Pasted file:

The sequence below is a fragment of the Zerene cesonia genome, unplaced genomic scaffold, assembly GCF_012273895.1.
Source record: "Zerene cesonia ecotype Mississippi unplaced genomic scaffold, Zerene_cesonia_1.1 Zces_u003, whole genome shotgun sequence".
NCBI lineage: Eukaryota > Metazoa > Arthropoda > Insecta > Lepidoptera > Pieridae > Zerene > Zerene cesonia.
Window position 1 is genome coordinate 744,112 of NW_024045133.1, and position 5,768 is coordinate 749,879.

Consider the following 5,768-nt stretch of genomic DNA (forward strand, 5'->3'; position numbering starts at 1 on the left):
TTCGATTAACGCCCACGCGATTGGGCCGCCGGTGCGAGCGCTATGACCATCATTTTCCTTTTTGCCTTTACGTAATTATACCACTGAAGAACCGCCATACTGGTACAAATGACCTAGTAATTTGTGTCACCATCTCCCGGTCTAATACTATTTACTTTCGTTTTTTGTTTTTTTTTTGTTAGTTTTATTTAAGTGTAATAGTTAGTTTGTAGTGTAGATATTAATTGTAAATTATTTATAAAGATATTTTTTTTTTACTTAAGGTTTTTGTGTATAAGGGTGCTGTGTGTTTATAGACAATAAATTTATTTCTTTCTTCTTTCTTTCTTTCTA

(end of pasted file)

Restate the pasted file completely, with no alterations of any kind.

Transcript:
The sequence below is a fragment of the Zerene cesonia genome, unplaced genomic scaffold, assembly GCF_012273895.1.
Source record: "Zerene cesonia ecotype Mississippi unplaced genomic scaffold, Zerene_cesonia_1.1 Zces_u003, whole genome shotgun sequence".
NCBI lineage: Eukaryota > Metazoa > Arthropoda > Insecta > Lepidoptera > Pieridae > Zerene > Zerene cesonia.
Window position 1 is genome coordinate 744,112 of NW_024045133.1, and position 5,768 is coordinate 749,879.

Consider the following 5,768-nt stretch of genomic DNA (forward strand, 5'->3'; position numbering starts at 1 on the left):
TTCGATTAACGCCCACGCGATTGGGCCGCCGGTGCGAGCGCTATGACCATCATTTTCCTTTTTGCCTTTACGTAATTATACCACTGAAGAACCGCCATACTGGTACAAATGACCTAGTAATTTGTGTCACCATCTCCCGGTCTAATACTATTTACTTTCGTTTTTTGTTTTTTTTTTGTTAGTTTTATTTAAGTGTAATAGTTAGTTTGTAGTGTAGATATTAATTGTAAATTATTTATAAAGATATTTTTTTTTTACTTAAGGTTTTTGTGTATAAGGGTGCTGTGTGTTTATAGACAATAAATTTATTTCTTTCTTCTTTCTTTCTTTCTA